- Flying abroad for international degrees continues to soar
Dec 29, 2016-Prashiddhi Neupane’s preparation for abroad study had begun even before she took her grade 12 examination in April. By the time she graduated in October she had already taken Test of English as Foreign Language (TOEFL) which is the basic requirement for enrollment in the United States. Having also completed Scholastic Assessment Test (SAT) she is now looking for appropriate colleges to study pharmacy for her undergraduate studies.
Neupane is just an example to portray the increasing attraction of Nepali students towards abroad study. In the past half decade, the numbers of students from Nepal leaving the country for the enrollment in international institutions across the world has increased three-fold. Records at Department of Scholarship under Ministry of Education, which issues No Objection Certification (NOC) to the students before leaving for their studies, shows a record high number of students obtained the certificate in last fiscal year. Around 33,000 students obtained the certification in the fiscal year 2015/16. The number was just 11,912 three years ago in the fiscal year 2011/12. The record at the Department shows the students have travelled to 76 countries across the globe for their education.With the lack of a proper record keeping system at the Immigration Department, NOC letters are the only points of reference while calculating the number of students opting for foreign degrees. The umbrella bodies of the education consultancies which help during preparation and admission in the foreign academic institutions claim that around 80 percent of the students who acquire the letters leave the country. The number, however, doesn’t include those who enroll in Indian academic institutions, which stands at around 15,000 per annum. On an average around 120 students are leaving the country every day to pursue international degrees.
“Having a foreign degree opens up opportunities globally,” Neupane says. “You create a scope for good employment when you return.” In addition the political instability, politicisation of the academic sector, lack of quality education providers in the country and the allure of foreign degrees fuel the number of outbound Nepali students, while financial security and high job placement rate in the country of their study are other incentivising factors.
“There has been phenomenal surge in students opting for foreign colleges,” said Prakash Pandey, chairman of Education Consultancies Association Nepal, ECAN, adding that Nepal, being a small nation, is among top ten countries in the world sending students to Australia and Japan. According to Australian Bureau of Statistics, Nepali community in Australia beat China and India in terms of annual growth rate of immigrant population The average annual growth of Nepalis in Australia is 27 percent, the highest among all the countries.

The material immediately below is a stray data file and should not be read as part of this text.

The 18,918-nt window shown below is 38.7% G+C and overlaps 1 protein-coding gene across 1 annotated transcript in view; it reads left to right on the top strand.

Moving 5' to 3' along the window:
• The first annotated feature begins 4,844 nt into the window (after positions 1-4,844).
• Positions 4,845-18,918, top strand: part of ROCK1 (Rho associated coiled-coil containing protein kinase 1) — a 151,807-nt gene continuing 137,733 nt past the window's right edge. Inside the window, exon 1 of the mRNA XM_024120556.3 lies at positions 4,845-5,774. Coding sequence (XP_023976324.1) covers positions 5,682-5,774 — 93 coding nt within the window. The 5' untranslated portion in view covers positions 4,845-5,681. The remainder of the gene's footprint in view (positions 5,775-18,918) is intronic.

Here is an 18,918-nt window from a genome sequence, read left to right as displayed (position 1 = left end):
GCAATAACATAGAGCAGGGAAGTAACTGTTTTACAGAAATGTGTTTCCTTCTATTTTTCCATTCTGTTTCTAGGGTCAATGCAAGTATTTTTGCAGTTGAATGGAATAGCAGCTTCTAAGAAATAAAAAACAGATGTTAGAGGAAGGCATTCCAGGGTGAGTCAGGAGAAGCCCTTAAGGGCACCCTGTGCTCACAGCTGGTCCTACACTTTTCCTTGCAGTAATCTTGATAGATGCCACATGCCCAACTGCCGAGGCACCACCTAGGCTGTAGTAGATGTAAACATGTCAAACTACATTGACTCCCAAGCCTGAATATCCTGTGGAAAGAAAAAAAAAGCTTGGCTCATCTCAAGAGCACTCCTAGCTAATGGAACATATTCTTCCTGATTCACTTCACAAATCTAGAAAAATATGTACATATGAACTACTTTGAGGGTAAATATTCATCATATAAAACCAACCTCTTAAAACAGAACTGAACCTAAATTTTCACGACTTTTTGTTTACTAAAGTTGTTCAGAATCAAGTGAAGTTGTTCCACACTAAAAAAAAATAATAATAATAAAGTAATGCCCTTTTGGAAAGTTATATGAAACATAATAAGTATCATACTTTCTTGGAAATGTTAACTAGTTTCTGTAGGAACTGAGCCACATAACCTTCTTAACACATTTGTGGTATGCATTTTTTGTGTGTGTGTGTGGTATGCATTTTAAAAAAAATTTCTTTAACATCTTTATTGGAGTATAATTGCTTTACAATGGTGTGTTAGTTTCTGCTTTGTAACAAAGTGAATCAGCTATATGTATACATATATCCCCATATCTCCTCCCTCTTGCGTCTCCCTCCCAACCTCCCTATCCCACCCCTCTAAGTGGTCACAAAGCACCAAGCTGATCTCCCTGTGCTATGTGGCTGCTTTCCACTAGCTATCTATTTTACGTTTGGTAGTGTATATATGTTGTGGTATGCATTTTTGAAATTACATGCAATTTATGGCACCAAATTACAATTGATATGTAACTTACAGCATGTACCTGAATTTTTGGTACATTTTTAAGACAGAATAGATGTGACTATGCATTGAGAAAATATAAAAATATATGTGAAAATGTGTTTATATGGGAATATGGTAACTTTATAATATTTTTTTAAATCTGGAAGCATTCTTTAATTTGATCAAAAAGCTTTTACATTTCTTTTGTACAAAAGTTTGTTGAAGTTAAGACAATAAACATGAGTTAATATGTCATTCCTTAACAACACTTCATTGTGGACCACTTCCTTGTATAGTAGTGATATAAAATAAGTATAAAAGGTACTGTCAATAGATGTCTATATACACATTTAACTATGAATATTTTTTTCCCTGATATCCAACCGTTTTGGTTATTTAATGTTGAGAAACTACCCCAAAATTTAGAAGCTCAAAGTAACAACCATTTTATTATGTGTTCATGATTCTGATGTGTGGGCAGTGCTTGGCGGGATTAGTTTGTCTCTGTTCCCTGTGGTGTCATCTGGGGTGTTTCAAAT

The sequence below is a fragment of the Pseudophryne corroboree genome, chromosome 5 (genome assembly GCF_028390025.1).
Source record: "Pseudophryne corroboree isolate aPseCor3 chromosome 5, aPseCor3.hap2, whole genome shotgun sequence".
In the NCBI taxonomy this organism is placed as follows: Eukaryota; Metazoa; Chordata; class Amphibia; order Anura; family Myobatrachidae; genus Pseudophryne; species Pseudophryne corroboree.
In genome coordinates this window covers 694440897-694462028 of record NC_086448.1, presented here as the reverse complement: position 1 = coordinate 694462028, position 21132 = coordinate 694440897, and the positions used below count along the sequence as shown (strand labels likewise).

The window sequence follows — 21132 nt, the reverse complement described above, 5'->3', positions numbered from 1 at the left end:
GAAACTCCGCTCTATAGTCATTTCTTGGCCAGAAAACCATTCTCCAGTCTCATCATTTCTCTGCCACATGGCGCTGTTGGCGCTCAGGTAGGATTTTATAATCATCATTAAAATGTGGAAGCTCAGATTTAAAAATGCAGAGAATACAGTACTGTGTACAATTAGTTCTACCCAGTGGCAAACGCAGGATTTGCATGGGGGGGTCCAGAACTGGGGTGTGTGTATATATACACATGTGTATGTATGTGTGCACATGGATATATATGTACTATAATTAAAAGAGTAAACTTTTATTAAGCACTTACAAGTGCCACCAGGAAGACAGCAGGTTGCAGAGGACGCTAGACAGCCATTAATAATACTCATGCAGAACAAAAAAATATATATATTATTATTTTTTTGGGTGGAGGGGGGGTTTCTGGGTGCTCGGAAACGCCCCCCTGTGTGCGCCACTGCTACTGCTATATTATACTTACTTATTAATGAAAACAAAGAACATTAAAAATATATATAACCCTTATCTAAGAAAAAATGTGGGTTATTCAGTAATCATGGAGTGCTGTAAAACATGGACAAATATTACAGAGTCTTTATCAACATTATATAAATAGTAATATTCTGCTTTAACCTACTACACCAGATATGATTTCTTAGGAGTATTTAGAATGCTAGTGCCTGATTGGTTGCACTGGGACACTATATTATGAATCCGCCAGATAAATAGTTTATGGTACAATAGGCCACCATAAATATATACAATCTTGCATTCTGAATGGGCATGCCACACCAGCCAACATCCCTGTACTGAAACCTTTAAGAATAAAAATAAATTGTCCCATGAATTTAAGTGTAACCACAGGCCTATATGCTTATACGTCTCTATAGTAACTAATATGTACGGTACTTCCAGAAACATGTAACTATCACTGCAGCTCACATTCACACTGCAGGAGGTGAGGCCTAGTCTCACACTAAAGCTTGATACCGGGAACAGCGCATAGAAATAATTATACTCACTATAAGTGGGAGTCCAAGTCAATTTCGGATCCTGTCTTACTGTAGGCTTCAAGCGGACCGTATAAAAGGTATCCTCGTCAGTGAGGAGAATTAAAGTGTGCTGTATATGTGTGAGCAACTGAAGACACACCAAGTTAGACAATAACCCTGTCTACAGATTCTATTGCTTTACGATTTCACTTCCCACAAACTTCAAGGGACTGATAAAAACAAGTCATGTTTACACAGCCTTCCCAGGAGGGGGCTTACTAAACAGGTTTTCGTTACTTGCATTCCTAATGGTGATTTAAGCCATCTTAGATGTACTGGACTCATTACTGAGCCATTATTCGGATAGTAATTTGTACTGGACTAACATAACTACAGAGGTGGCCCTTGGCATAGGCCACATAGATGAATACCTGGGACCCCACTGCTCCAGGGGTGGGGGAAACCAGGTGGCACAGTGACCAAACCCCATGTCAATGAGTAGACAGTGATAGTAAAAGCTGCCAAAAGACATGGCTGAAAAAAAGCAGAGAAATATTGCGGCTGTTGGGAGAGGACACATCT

The numbers are similar for Japan as well. The study by Japan Student Services Organisation showed the numbers of Nepali students studying in the third-largest economy of the world increased by 55 percent, in 2015, highest compared to the previous year, highest among all other countries.
Travelling abroad for education has evolved into a global phenomenon as millions of students travel to various countries seeking greener academic pastures. A report by Organisation for Economic Co-operation and Development (OECD) showed around 5 million students travelled abroad for education in 2014, up from just 2 million in 2000. The document projects the number to increase to 8 million by 2025. The OECD report also shows that Asian students make up 53 percent of the total foreign students, with China, India and South Korea being the top three nations.
Kumar Karki, managing director at Landmark Education Consultancy, sees multiple benefits from pursuing an international degree. In addition to the quality education and development of global competency, students also get to immerse themselves in the diversity of the world as they get the opportunity to mix with the friends from different countries across in a single classroom. “This is a lifetime exposure. I strongly believe our students should get an opportunity to study abroad but we need to have a better plan to bring them back so that the country can benefit from their expertise,” said Karki, referring to the cases of Japan and China who sent thousands of their students to various European countries and the USA for education. When they returned to their home countries, they were given top level portfolios at the policy level and as the result the countries are among top three economies and among the most developed nations.
Seeing the upward trend of Nepali students travelling aboard the British Council has increased the quota of the IELTS by over 25 percent to 36,000 this year. Similarly, IDP Education (Australia) has also resumed conducting the test starting this year. The IDP (Australia) had been running IELTS tests in Nepal for a decade, before halting operations three years ago. In the lack of adequate quota for IELTS in Nepal, hundreds of students were compelled to travel to India to take the test. An IELTS score is mandatory for enrollment in many countries, including Australia.
Fiscal year No of students
Published: 29-12-2016 10:30